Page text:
Pharmacology (translated questions from the Dutch master) 2012 1 Download

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Pharmacology (translated questions from the Dutch master)
2012
1) Discuss the indications and contra-indications for alpha and beta blockers.
2) A text about CYPs that are activated by macrolides. Explain the text.
3) Discuss shortly:
a. Why flumazenil is used in BDZ-overdose
b. How to treat parkinsonism in patients who take anti-psychotics
c. TCAs in old patients
d. Phenytoin in a possibly pregnant woman
4) Fill in the table
Receptor, mechanism of action and indication for +/- 10 drugs.
1) Discuss the noradrenergic synapse and the classes of medication that work there.
2) Case report. Explain a few concepts from the given text. Examples: what does ADHD
mean, to what class does this drug belong, interaction between 2 drugs from the text, explain
CYP2D6 polymorphism…
3) Discuss
a. For which drugs a plasma control is necessary: digoxin/ omeprazole/…
4) Explain shortly the effect
a. Lithium can be used in combination with NSAIDs.
b. Effect of NSAIDs (ibuprofen) in pregnant women.
c. Effect of haloperidol on bladder contraction.
1) Discuss the noradrenergic synapse and the classes of medication that work there.
2) Case report. Woman with ADHD. She uses amphetamines together with paroxetine (give
indication for these medication, side effects…). Then, she gets a psychological disorder (she
pulls out her hair). Doctors switch from paroxetine to venlafaxine (give indication for this
medication, side effects…). The effect came from a link with CYP2D6. Explain terms from
the given text.
3) Right or wrong
a. Non-sedative H1-antihistaminica is used in travel-illness.
b. Is therapeutic drug monitoring necessary for coumarines, digoxin and omeprazole?
c. Neostigmine is an allosteric modulator and reduces muscle strength
4) Discuss
a. Effect of opioid analgesics on the action of per oral drugs
b. Effect of ibuprofen in pregnant women
c. Effect of haloperidol on bladder contraction
d. Effect of the combination of NSAID and Lithium
e. Effect of ACE-inhibitors in heart failure
2011
1) Discuss the noradrenergic synapse and all classes of pharmacons that work on this.
2) What effect do next substances have on the choosen pathology? Motivate your answer.
a. D2-agonists on Parkinsonism by antipsychotics
b. Codeine on the ductus botalli on the unborn fetus
c. Ibuprofen on heart failure
d. TCA in urinary incontinence
e. Buvacain with a tooth abscess
3) Choose the correct answer(s) and motivate.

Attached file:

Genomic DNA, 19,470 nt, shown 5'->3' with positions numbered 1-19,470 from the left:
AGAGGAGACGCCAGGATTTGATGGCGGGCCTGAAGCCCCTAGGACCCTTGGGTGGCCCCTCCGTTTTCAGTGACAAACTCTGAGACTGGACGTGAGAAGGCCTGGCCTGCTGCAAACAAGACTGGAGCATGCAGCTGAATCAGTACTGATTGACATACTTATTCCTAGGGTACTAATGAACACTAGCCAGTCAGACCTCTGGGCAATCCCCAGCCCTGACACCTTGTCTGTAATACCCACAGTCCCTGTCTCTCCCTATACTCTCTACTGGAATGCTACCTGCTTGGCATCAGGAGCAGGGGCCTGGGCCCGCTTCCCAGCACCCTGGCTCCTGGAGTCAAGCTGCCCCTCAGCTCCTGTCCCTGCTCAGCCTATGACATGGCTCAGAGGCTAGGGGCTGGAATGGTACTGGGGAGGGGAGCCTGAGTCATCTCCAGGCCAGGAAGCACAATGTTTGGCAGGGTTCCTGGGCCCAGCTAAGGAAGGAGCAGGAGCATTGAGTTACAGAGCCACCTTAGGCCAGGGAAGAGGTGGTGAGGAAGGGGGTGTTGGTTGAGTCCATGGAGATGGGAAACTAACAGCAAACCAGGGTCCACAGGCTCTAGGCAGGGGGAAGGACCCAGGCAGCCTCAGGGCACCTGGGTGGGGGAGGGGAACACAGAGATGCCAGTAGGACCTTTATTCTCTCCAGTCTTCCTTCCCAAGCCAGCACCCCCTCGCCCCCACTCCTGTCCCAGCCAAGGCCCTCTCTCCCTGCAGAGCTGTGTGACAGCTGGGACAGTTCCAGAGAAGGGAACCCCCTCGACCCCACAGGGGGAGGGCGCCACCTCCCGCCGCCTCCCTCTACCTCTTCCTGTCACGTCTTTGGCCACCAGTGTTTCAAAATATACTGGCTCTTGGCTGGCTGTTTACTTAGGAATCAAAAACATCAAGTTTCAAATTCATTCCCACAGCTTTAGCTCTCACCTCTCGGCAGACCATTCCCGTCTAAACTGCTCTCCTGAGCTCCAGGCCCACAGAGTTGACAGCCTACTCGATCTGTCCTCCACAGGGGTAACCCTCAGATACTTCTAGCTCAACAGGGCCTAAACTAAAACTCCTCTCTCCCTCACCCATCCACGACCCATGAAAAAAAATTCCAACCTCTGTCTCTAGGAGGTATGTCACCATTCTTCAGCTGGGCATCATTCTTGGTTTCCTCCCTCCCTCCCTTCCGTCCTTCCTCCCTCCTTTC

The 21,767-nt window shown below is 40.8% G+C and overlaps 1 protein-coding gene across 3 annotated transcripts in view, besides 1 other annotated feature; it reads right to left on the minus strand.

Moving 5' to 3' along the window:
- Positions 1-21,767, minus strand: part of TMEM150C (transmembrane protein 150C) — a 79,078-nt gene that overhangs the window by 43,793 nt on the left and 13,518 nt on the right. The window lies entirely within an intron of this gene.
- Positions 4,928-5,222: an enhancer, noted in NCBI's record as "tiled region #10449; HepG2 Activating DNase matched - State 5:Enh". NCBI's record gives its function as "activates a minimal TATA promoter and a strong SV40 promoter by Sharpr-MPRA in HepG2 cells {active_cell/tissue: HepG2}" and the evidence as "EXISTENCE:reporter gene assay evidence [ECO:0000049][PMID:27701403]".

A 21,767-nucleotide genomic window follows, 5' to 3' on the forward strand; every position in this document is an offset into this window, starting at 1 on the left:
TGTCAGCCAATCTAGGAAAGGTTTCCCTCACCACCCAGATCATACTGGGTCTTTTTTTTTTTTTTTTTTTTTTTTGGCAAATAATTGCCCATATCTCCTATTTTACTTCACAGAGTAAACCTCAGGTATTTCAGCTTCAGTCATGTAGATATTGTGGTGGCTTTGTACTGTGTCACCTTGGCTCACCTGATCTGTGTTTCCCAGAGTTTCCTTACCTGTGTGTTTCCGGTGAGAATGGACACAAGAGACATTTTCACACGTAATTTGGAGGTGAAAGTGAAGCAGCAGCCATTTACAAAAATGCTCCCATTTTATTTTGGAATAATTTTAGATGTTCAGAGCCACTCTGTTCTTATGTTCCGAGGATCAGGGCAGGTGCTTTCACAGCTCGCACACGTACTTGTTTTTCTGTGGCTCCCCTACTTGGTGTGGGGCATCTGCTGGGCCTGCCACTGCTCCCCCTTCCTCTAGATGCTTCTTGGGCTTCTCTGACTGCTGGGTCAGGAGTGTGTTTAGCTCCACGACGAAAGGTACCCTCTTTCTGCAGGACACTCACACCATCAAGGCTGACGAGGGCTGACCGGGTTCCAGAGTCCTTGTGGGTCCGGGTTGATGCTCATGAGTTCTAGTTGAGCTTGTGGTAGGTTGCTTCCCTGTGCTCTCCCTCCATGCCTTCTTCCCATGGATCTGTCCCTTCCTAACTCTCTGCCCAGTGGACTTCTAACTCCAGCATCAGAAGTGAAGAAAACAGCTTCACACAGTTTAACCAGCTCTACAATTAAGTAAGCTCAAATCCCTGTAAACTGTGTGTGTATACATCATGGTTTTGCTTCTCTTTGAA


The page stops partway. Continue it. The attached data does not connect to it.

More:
a. H1-antihistaminica X and Y. X is 10x more potent than Y, but they have the same
efficiency. The patient must take 200 mg/day of Y. Side effects and pharmacokinetic profiles
don’t play a role. Which one do you choose in the treatment of hay fever?
b. In the use of paracetamol we must keep next risk factors in mind: gastro-duodenal ulcers,
bleeding, liver failure, gout, sedation
c. A child drank 2 bottles of nose decongestive. The main substance is an alpha adrenergic
agonist. What effects can occur in the child?
Bronchodilatation, tachycardia, mydriase, hyperthermia
4) Give the mechanism of action for these drugs, the receptor and the therapeutic effect.
For the mechanism of action, choose from: competitive antagonist, antagonist, agonist,
inhibitor, ion channel blocker
- Cetirizine
- Risperidone
- Botulinetoxine
- Captopril
- Tubocurarine
- Ethosuximide
- L-DOPA
- Cortisol
- Celecoxib
1) What mechanisms of action of ACE-inhibitors are favorable for chronic heart failure?
2) Text about botulin toxin and myasthenia gravis. Explain all pharmacological terms.
3) Right/Wrong. Why?
TCA
a. Work after 3 days
b. Elevate presynaptic uptake of NA.
c. Must not be prescribed when glaucoma is present
d. Do not sedate
e. Are favorable when heart failure is present
4) Dose-Response graph.
Which one is the most potent? Which one is the most efficient? Which one can be a partial
agonist? What shift is suspected if addition from a competitive antagonist?
1) Discuss the medication that work on the cholinergic synapse. Discuss the clinical
indications and the side effects.
2) Casus: Text about a child of 11y old that underwent surgery. 2 Drugs were administered:
Odansetron and x. After administration the doctors noticed a QT-elongation. This elongation
was still present postoperative (but less severe). They decided the child suffered from
congenital QT-elongation, but this was undiagnosed till that age. Discuss.
(Side question: What does the abbreviation HERG stand for?)
3) Dose-Response graph with 5 different data from a GABAa Receptor.
a. Which one is the most potent? Relevance?
b. Which one has the highest efficiency?
c. What graph is the partial agonist?
d. What is B is the normal graph. We add a positive modulator. What graph gives then the
stimulation by GABA?
(Side question: Do you know a positive modulator of the GABAa receptor?)
4) For the next drugs: give the mechanism of action, receptor class and clinical indication:
laratidine, haloperidol, colecoxib, sumatriptan, fysostygmine, propranolol, theophylline,